The folks over at Outlaw Fasteners are really excited about their new deck screws, and boast that they have come out with The World’s Best Screw.
It’s not just Outlaw that are excited about their new screws – a few weeks ago I received an email from an editor at another publication asking for my opinion about these intriguing un-strippable screws.
Could Outlaw screws really be that much better than what’s currently available?
Outlaw sent over a pamphlet, some sample screws, and their new UniGrip screwdriver bit for us to test out.
Here’s a somewhat cheesy intro video:
No more stripped screws.
No more dropped screws.
No more screw wobble.
No more deck board jacking.
No more bit changes.
No more pilot holes.
No more hole splinters.
Less frustration, quicker work, saved time.
In the literature Outlaw sent over, there is a chart that compares their fasteners to slotted, Robertson (square), Phillips, and Torx screw styles. There, Outlaw points out that their UniGrip driving bit engages their fasteners with 18 points of contact, compared to at most 6 points of contact with Torx drive bits and screws. This is the only marketing claim I find to be disagreeable, and that’s because I feel the comparison of points of contact to be factual but misleading.
So let’s take another look at Outlaw’s marketing claims.
No more stripped screws. True, at least compared to Phillips screws.
No more dropped screws. True, at least when driving new screws, and without magnets.
No more screw wobble. True, there’s no room for side-to-side play, which allows for more precise placement.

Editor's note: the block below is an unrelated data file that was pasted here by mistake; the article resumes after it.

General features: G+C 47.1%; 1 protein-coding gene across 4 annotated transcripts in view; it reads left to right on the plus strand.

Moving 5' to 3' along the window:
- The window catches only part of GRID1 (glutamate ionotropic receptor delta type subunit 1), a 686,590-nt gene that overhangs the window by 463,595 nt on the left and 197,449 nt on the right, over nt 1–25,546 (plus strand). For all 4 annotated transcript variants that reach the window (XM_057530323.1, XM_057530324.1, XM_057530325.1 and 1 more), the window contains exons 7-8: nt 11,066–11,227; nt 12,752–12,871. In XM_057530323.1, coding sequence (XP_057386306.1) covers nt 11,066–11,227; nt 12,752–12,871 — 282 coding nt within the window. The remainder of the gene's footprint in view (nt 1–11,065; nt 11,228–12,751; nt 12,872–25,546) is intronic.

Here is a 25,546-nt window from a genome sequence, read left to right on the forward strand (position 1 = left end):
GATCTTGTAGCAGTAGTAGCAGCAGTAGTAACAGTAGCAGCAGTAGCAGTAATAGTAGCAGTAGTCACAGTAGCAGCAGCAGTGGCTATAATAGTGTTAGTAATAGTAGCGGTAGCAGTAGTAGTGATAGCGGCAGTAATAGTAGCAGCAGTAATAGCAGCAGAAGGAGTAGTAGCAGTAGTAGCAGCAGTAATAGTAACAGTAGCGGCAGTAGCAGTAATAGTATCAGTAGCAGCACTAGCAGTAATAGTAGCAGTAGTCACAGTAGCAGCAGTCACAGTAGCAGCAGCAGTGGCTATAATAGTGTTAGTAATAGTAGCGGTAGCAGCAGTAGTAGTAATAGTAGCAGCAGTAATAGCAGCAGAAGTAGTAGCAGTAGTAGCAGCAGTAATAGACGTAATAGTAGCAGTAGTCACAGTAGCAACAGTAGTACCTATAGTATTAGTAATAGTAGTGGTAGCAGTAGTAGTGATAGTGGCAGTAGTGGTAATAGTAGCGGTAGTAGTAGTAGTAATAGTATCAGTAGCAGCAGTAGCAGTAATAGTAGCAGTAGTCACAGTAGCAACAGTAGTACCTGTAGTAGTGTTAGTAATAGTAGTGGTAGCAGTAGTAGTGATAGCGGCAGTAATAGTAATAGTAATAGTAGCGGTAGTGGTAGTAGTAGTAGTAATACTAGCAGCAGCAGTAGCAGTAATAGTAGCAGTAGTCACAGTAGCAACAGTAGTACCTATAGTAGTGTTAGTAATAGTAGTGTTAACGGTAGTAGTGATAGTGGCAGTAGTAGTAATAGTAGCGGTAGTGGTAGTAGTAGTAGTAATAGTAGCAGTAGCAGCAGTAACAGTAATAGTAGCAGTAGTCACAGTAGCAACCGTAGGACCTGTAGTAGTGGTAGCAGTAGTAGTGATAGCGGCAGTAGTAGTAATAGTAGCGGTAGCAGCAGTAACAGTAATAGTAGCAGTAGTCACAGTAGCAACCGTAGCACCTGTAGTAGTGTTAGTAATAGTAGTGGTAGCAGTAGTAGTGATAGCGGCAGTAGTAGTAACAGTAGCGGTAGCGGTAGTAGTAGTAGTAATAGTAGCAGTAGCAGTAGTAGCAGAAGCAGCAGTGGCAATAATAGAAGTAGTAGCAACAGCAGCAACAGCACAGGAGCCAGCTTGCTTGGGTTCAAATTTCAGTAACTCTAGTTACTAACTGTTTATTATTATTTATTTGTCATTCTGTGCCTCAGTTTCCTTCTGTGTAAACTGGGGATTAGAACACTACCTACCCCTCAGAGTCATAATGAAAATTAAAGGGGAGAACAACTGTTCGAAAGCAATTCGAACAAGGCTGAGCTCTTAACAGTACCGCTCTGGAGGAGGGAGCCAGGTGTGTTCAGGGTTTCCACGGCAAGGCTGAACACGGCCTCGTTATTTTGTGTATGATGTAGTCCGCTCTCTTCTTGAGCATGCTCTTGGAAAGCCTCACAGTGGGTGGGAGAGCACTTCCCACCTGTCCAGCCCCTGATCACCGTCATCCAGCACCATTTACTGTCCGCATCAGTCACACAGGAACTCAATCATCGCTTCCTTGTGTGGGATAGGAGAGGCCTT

No more deck board jacking. I didn’t test for this, but can see how it works.
No more bit changes. True, thanks to the UniGrip design.
No more pilot holes. True, but only when working with certain materials (such as decking boards).
No more hole splinters. True, the countersinking head works quite well.
UniGrip Driving System
The UniGrip driving system is based on a stepped hexagonal design. Smaller fasteners have a 2-step recess, larger ones have a wider 3-step recess to allow for higher torques.
I should mention that bit-fastener engagement at the widest hex step seems to be a little shallow. This doesn’t seem to affect screw driving one bit, and if the larger screws had deeper 3rd step recesses, their heads might become comically large. Still, it’s an observation worth mentioning.
Outlaw’s UniGrip screw fitment is designed to hold tight and never cam out.
As mentioned, forget about the 18 driving points part, it’s misleading. But to Outlaw’s credit, a substantial amount of engineering went into their new screws.
First, there’s the UniGrip screw head that ensures you can use the same screwdriver bit for any Outlaw screw. On the under side of the screw heads are rigid ribs that helps the screws sit a little better in self-countersunk holes without requiring a separate operation.
At the opposite end of the screws, self-drilling points allow you to skip over the need to drill pilot holes. You should still drill pilot holes when working near edges or with harder wood materials, but even then self-drilling points are a boon.
The sharp self-drilling tips, 1/2-length partial threads (compared to 2/3-length partial threads) and self-cleaning ribbed knurls help prevent board jacking, where the a top board lifts up as the screw starts to engage the bottom board.